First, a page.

Among the 81 AFLP primer combinations screened, approximately one-third of the primer combinations (n = 28) produced polymorphic fragments between the P107 inbred line and the Khorasan Lemon native strain. Twenty pairs of AFLP primer combinations were selected for segregation analysis on the F2 population based on reproducibility and the degree of polymorphism. Only the polymorphic fragments that segregated in a dominant manner and could be scored unambiguously were used for linkage map construction. An example of AFLP gel electrophoresis and polymorphism screening related to the Ptat-Ttac primer combination is shown in Figure 1.
Adapters and primers used in AFLP analysis.
Twenty PstI/TaqI primer combinations produced 845 clearly detected bands, of which 161 qualified polymorphic fragments showing good agreement of 3:1 segregation (for a dominant marker, the segregation ratio is 3:1 in the F2 population) were analyzed for linkage mapping. The frequency of polymorphic AFLP markers derived from the clearly detected bands in the P107 × Khorasan Lemon cross in the silkworm was 19.35%. This frequency was close to that obtained in the Dazao × C100 cross of the silkworm (25.7%) (Lu et al. 2004) but it was dramatically lower than in the no. 782 × od100 cross (60.7%) of the silkworm (Tan et al. 2001).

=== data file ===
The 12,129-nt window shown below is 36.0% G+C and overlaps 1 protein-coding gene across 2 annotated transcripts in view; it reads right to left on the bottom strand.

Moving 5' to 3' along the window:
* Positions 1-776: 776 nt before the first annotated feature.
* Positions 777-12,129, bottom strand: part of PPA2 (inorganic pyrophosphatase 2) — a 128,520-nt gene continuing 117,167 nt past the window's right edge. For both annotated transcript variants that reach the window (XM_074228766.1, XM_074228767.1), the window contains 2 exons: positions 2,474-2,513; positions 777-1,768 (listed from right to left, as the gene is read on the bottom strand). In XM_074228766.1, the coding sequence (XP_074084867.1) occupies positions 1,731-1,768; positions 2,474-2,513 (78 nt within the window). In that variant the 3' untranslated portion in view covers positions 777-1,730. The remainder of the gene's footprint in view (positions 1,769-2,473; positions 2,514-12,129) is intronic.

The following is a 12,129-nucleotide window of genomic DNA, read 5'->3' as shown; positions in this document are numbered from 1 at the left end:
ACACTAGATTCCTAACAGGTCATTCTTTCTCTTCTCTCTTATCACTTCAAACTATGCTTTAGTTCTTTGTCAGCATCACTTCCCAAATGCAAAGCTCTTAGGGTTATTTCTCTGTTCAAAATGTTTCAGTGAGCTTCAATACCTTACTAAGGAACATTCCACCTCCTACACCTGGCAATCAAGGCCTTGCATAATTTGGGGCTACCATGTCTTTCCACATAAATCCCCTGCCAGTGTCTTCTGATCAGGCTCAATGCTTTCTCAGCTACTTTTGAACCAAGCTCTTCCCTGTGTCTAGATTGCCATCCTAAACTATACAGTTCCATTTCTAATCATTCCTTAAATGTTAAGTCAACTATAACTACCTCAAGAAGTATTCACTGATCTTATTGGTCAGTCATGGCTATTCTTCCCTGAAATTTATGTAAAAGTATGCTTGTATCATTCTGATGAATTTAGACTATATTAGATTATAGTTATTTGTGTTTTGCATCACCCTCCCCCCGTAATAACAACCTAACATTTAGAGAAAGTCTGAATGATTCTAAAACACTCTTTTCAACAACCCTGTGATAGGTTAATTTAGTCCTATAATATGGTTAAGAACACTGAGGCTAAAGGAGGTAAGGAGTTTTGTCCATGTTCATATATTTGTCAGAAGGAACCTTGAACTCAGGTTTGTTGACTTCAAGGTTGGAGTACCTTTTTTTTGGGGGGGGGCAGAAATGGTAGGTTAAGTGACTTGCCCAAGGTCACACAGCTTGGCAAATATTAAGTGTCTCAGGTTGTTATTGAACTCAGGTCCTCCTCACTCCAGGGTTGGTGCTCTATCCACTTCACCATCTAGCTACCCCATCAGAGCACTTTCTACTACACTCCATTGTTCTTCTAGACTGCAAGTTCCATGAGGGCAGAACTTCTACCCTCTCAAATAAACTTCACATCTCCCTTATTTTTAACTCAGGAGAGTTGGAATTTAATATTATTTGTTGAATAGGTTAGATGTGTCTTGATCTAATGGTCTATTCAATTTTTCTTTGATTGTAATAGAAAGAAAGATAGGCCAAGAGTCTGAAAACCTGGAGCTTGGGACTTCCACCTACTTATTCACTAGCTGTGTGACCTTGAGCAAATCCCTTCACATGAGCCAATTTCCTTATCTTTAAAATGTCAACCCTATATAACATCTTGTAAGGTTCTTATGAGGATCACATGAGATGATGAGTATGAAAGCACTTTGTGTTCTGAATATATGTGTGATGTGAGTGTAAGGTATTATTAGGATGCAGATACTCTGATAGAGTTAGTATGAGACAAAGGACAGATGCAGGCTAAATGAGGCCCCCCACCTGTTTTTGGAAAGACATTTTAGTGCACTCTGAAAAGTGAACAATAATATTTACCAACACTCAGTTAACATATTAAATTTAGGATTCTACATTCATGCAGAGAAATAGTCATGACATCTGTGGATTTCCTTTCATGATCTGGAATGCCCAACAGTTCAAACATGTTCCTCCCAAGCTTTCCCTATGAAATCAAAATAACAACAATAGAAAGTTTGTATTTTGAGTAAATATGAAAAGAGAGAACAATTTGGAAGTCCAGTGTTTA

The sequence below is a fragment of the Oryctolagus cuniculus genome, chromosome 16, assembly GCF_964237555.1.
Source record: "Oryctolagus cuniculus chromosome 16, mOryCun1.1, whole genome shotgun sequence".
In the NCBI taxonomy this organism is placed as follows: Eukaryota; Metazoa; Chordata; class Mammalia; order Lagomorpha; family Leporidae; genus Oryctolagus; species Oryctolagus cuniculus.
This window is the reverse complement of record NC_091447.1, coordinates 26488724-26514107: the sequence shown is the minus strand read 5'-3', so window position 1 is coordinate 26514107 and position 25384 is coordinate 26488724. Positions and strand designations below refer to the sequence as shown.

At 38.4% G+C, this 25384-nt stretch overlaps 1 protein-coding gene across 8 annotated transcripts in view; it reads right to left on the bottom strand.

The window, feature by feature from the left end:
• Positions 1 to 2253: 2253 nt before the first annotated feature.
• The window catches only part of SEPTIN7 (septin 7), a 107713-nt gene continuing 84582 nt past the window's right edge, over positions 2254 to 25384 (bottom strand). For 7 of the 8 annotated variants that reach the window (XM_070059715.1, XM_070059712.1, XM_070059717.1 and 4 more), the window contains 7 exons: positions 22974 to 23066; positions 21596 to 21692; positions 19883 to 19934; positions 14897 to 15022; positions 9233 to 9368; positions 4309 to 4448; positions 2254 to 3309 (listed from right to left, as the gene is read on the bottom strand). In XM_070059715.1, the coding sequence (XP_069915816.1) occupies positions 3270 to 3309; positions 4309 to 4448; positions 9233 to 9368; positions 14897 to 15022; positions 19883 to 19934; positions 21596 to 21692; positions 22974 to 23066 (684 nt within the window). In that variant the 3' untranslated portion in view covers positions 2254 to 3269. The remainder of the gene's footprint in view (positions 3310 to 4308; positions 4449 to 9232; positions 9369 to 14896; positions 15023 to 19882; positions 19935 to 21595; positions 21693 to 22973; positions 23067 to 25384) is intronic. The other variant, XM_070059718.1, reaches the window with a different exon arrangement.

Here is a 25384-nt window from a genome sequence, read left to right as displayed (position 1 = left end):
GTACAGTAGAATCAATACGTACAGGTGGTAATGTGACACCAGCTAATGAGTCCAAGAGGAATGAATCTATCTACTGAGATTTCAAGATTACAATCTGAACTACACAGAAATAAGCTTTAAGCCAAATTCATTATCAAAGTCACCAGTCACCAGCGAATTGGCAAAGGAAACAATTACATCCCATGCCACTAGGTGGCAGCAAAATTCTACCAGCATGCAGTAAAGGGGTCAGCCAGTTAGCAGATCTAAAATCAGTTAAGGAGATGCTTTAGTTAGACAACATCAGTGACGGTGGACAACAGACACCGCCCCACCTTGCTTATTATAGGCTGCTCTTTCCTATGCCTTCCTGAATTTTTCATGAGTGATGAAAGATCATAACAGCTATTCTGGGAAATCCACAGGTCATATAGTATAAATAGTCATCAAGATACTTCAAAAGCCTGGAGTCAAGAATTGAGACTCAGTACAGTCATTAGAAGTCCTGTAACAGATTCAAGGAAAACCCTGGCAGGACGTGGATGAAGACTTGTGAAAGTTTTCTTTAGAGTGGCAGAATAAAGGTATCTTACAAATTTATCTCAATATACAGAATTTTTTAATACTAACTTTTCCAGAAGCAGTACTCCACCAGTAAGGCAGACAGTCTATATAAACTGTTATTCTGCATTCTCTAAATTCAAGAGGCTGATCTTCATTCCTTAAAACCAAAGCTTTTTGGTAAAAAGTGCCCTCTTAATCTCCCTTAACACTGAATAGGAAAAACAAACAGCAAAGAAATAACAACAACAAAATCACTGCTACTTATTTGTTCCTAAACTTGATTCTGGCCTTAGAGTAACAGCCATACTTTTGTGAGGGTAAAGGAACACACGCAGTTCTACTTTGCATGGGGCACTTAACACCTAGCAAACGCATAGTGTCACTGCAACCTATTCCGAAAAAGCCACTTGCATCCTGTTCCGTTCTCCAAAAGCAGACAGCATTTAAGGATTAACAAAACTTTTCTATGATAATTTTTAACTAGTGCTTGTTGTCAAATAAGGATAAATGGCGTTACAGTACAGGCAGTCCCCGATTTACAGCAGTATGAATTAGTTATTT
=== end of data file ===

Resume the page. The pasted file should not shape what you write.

91 fragments of 161 polymorphic fragments (56.52%) were detected in the male parent (Khorasan Lemon strain), and 70 fragments (43.48%) were observed in the female parent (P107 inbred line). On average, each primer combination generated 8.05 polymorphic fragments that could be used for linkage mapping. The number of polymorphic bands produced using the 20 primer combinations ranged from 3 bands (7.32%) corresponding to P33-T32 to 14 bands (23.33%) for P22-T31 (Table 2).